When I speak of my "igloo" it means my snow shelter. I try and build it
with some things in mind: what it is I am trying to accomplish, ie am I
making a shelter for the short term or long term. And, safety being
paramount, you must do this crafting in stages.
Learning first with a "miniature shelter" is always good. Why? Well,
after you have finished it, you can collapse it and see how it actually
breaks up, so when you build a big one as you see in my pictures you can
understand why crafting is everything.
I build them most of the time this size, for two reasons:
- I have a completed shelter for the long term as I am very active in
the winter months,
- If one collapsed during the night, from snow or trees, I have a
redundant shelter to move immediately in to (the smaller, test one)
I always build them in three stages. First, what I call my "mound"
stage. For this I try to find good snow, snow that when I use my hand and
make a ball with it, just holds together, but isn't too wet and
sticky, as it will then be too heavy to remove from the inner side as well
as adding a lot of added weight to the shelter. And wet snow isn't a great
Then I find a good clearing and a level spot. I make my shelters about
10 feet in diameter and about 6.5 feet high.
After piling up the snow (wait for about 45 minutes) I start to remove
the snow from the inside. There are many tricks here in saving time to
remove the snow (but I'll outline them in another article perhaps).
I cut a good size door initially, as it is easier to remove the
Then, when the snow is all cleared out from the inside, and the inner
side needs to stiffen up, I work on stage "two"...My door and tunnel.
With the extra snow taken from the inside, I now just slide it in front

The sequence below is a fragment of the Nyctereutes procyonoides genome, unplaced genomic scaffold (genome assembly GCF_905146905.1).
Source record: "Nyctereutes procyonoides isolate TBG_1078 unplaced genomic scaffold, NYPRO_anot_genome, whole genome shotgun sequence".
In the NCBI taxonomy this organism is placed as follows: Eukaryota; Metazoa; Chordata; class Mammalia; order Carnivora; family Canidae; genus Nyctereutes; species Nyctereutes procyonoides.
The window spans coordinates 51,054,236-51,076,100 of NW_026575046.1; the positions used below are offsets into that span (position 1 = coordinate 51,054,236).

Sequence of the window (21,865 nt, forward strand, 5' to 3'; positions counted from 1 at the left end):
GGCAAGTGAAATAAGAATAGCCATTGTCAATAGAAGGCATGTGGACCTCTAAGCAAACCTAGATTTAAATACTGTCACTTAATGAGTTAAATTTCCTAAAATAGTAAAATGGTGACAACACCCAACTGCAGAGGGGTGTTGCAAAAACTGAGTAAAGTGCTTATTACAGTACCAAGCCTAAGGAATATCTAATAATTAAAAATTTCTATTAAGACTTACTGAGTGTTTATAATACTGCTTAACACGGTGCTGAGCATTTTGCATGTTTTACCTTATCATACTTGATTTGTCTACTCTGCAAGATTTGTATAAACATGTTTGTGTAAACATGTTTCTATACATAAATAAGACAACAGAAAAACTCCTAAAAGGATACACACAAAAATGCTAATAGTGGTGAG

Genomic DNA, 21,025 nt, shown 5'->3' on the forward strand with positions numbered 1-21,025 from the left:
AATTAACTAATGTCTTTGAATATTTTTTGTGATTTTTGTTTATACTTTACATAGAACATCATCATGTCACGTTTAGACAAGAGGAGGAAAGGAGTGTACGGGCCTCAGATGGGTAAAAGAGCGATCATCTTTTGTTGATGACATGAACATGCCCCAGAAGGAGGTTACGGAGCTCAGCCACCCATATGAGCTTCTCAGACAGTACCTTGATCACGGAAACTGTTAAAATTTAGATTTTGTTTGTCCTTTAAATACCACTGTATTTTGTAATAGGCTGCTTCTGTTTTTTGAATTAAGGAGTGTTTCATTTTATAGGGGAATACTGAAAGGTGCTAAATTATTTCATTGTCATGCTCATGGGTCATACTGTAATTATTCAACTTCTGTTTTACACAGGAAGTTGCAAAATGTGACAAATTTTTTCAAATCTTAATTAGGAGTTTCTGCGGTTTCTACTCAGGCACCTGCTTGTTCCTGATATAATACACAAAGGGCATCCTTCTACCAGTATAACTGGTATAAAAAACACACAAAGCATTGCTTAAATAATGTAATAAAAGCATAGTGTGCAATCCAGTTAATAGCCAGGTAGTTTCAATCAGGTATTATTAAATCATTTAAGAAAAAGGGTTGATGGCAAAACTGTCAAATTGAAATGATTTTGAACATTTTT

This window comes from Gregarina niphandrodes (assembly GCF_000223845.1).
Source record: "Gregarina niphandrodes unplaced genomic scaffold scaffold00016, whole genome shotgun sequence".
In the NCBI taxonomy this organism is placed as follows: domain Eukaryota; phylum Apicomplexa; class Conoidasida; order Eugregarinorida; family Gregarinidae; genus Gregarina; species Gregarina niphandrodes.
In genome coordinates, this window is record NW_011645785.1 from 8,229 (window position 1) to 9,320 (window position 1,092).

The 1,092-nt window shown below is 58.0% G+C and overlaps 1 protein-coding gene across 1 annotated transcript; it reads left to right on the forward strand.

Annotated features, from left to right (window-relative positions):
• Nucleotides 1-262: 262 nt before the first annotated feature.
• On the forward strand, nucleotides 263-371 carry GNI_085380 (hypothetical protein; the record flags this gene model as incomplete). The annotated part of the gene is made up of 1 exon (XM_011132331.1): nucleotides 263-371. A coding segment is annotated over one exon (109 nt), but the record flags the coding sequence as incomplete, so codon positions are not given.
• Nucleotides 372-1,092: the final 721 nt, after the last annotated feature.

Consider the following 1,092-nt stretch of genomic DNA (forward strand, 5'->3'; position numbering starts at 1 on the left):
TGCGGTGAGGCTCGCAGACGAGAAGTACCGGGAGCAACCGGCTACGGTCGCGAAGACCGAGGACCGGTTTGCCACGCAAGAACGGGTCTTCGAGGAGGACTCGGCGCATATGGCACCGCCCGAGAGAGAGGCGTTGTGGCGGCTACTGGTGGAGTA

of the door to make a "tunnel".
In 1/2 an hour I then start to remove this snow as well -- this is
Once this is done, I will now have removed the snow initially from the
dome and used it on my "door tunnel". Now I take the door tunnel snow (the
snow I removed from the mound that made the "door tunnel") and move it
forward to make another smaller dome. Let it set for awhile.
Once this is done I remove this amount to my "small dome" stage as I
did initially from the "first dome", and move it to my last entrance
When this is completed you will find that the snow you used to made the
first dome has went a long ways!
In summary, pile up a big pile of snow for the snow shelter. let it
set. Then scoop it out and pile it into a second pile. Let that set, scoop
it out, and pile it in a third pile. Let it set, then scoop it out. These
three piles are plainly visible in the above photo. Pile one is on the
left side, pile two forms the right side of the shelter, and pile three
the door tunnel.
I like to put a 90 degree turn on my two tunnels for two reasons:
- The wind is coming in at a cross draft, this is a good direction so
as not to get too much flow inside
- The long tunnel structure is more ridged, with the extra two posts
of snow half way down.
A great idea, in case of a high windy night and a limb lets go in the
I set my igloo up in this fashion: The big dome is for sleeping only!
No exceptions! The second smaller dome is for gear storage and extra
supplies and I also set aside a small area for using my stove or kuddlik
to heat my food! And this then keeps the best insulation (within the snow
structure) in my "sleeping dome"!
These shelters don't have to be as elaborate as you see here, but I
like to have many "options" especially since I'll be there all winter.
When you're traveling the bush in -45 below zero and need a sound place
to rest, this is definitely it: spacious and cozy!!